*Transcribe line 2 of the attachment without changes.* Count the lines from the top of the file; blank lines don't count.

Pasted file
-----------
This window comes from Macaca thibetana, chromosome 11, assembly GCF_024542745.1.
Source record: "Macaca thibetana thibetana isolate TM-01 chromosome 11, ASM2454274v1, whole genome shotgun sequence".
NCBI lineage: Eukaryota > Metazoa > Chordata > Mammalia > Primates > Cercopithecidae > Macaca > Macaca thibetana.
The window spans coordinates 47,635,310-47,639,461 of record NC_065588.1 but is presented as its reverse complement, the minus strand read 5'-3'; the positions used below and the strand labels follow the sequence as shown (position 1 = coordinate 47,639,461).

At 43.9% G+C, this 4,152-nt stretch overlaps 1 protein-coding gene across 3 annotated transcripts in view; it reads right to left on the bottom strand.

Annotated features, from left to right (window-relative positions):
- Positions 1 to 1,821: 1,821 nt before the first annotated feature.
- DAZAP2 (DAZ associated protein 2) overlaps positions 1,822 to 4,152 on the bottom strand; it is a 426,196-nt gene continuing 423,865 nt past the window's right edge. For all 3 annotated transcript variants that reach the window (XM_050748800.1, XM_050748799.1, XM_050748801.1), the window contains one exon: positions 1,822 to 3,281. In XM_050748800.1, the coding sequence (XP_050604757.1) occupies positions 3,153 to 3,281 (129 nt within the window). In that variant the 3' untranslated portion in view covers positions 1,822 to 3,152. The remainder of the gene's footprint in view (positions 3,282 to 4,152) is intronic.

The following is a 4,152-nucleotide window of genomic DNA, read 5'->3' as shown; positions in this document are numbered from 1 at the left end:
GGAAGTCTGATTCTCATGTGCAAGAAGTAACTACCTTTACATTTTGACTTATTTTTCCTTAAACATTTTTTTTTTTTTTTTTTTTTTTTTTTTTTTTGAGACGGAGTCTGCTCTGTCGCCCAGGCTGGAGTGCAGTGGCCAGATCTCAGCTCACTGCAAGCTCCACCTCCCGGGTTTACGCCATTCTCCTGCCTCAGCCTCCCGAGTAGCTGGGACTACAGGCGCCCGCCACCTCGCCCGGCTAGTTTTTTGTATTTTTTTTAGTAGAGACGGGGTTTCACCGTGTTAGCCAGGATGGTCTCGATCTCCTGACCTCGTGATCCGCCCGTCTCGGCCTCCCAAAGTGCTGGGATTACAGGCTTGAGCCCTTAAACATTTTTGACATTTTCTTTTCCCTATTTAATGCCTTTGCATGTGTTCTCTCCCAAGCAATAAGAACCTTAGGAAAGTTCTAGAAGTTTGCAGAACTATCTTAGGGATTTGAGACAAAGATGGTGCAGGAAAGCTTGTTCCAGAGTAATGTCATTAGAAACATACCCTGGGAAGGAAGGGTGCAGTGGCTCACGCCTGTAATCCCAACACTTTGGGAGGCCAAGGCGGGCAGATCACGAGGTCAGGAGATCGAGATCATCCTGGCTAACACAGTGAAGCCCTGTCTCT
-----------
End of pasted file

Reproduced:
Source record: "Macaca thibetana thibetana isolate TM-01 chromosome 11, ASM2454274v1, whole genome shotgun sequence".